Conducting self-inspections: Two methods
Inspections are an important part of any workplace safety and health management system. Described in a video from the Maryland Occupational Safety and Health Division of Labor and Industry as the practice of “identifying unsafe conditions through observations and testing of the work environment,” inspections can cover housekeeping, emergency alarms, electrical hazards, machine guarding and chemical hazards.
One method is a daily informal inspection. The video offers an example: An employee can start their workday by inspecting their work area for slip, trip or fall hazards. “A supervisor or manager may then follow up with the employee regarding what was found.”
A formal inspection is another method. This type of inspection could be conducted weekly, monthly or quarterly. What makes it “formal”? It should be performed by experts who are knowledgeable in the subject matter and have the ability to recognize unsafe conditions. Inspecting complex machinery, for example, should always be conducted as a formal inspection, Maryland DLI says.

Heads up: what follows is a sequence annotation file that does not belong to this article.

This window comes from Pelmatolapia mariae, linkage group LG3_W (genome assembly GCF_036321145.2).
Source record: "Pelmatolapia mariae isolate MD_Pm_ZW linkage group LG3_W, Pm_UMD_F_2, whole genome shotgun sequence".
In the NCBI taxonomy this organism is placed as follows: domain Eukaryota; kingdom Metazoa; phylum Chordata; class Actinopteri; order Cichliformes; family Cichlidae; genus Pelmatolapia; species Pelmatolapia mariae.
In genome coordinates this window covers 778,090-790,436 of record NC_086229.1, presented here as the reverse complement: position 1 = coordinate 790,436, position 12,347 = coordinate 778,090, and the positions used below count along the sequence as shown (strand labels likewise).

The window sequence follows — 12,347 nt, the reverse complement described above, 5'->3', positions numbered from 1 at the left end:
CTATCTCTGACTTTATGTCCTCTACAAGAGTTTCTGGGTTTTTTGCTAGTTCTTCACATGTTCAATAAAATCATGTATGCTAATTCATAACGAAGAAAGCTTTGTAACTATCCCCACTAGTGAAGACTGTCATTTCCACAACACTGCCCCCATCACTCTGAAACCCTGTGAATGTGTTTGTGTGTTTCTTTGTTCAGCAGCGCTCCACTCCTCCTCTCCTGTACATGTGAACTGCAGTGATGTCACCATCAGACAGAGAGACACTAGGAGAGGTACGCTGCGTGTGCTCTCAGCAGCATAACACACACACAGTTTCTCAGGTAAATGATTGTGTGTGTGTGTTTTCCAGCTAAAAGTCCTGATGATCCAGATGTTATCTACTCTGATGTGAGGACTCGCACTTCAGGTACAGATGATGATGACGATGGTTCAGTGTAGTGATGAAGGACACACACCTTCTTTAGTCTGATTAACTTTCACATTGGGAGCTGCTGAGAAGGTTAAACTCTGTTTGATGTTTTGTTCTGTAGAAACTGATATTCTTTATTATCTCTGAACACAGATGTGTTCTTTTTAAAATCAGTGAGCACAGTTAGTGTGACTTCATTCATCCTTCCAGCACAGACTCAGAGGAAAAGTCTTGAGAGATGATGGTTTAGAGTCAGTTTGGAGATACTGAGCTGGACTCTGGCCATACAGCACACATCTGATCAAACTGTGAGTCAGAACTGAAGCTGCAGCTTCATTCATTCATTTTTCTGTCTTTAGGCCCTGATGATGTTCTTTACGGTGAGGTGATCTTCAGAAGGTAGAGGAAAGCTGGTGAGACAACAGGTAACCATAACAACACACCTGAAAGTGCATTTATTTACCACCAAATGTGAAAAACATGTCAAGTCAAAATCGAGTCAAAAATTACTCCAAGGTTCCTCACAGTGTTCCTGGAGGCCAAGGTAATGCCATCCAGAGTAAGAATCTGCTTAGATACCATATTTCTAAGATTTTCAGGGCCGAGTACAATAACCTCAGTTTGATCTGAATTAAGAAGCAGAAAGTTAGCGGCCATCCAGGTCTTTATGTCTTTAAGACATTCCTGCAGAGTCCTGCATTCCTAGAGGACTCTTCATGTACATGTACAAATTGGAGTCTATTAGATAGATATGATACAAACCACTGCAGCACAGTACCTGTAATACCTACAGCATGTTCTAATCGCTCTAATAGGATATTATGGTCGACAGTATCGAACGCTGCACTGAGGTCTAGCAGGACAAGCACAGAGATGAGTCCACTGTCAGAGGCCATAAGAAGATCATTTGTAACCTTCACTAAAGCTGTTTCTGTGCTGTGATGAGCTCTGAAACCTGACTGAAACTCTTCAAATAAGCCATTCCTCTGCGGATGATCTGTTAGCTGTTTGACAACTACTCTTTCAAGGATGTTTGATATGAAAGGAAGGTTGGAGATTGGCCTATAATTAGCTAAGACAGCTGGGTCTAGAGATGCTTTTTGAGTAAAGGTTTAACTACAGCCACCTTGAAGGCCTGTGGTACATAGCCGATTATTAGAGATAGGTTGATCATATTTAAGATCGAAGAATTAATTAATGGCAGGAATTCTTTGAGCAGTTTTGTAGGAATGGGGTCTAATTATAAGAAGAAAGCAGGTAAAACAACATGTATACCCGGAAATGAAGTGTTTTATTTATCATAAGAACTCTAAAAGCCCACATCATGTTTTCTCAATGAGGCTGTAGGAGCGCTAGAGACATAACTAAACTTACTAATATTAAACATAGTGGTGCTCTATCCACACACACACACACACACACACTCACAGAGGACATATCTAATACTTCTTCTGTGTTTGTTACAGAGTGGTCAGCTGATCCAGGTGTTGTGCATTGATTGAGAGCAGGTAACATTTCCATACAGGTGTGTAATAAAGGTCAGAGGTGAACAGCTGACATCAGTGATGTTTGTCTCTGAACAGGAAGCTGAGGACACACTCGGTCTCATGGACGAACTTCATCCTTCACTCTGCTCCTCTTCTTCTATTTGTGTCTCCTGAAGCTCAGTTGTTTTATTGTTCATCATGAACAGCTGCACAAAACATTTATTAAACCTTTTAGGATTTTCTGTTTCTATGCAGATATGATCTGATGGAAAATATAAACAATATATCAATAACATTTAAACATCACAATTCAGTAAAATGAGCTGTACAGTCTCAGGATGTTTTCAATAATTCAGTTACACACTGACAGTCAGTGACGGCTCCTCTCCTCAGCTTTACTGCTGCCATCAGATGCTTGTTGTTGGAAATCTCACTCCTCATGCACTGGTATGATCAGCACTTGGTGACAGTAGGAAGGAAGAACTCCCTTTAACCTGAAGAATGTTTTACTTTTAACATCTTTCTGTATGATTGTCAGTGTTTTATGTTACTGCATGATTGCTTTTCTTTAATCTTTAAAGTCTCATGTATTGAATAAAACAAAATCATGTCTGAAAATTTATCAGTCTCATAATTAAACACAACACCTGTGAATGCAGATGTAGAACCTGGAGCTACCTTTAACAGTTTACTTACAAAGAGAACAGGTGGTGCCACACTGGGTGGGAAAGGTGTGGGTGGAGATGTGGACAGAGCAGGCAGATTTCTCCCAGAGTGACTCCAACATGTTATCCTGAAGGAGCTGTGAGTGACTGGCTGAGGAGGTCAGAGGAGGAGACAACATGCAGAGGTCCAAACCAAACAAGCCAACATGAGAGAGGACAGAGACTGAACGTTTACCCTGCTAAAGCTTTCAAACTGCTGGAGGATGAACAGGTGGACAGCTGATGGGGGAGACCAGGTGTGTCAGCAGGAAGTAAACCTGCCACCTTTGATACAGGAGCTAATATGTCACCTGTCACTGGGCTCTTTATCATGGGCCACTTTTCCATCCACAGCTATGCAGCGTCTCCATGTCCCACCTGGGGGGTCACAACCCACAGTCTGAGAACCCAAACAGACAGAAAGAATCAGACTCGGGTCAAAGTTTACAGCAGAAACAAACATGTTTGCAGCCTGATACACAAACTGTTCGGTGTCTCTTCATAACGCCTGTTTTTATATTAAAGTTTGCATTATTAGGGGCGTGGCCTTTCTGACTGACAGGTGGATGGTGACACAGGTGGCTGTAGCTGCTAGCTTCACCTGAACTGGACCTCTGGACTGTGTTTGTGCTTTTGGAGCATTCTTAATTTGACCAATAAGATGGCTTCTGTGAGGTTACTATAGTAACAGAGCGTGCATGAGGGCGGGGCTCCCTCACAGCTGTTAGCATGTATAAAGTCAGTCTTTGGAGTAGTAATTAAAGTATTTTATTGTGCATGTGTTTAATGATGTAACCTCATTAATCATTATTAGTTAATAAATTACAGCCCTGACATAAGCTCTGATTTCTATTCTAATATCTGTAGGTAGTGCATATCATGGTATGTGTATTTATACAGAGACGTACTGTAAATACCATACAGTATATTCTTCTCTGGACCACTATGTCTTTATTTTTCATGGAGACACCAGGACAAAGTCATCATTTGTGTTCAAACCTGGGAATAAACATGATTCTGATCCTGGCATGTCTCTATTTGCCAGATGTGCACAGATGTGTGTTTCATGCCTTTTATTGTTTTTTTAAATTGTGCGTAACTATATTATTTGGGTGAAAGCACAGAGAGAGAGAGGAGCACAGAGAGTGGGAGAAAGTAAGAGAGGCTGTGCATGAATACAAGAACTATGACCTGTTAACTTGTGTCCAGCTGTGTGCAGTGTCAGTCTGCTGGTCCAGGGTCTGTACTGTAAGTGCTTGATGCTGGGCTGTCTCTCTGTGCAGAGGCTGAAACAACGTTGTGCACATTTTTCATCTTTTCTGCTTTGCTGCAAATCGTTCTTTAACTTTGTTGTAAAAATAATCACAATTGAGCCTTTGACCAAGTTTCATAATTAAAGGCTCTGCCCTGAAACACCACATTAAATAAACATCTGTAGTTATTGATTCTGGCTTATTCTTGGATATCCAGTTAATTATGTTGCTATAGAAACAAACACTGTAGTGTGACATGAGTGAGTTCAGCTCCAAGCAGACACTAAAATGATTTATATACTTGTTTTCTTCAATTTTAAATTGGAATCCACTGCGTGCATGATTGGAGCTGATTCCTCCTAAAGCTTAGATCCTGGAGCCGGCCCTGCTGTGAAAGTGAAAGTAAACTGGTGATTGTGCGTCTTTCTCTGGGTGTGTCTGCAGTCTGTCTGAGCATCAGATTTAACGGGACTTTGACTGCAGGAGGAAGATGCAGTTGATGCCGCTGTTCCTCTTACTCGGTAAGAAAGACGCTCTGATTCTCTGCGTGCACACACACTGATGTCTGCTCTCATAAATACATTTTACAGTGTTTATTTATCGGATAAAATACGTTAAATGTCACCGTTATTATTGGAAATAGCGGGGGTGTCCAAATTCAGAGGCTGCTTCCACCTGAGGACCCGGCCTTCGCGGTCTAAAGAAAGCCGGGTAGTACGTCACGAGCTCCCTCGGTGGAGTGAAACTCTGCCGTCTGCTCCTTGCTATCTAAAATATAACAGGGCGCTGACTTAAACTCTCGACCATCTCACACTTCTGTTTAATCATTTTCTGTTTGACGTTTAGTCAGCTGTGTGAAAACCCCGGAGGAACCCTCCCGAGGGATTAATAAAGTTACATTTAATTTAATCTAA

Once an inspection is completed, “an authorized individual should ensure corrections are made in a timely manner.” If a long-term solution is needed, Maryland DLI recommends putting interim controls in place. If an issue is severe, workers should be removed depending on the level of severity.
To help increase accountability and worker trust in your safety and health management program, share findings from inspections via bulletin boards in common areas and during safety meetings, or by sending emails or texts.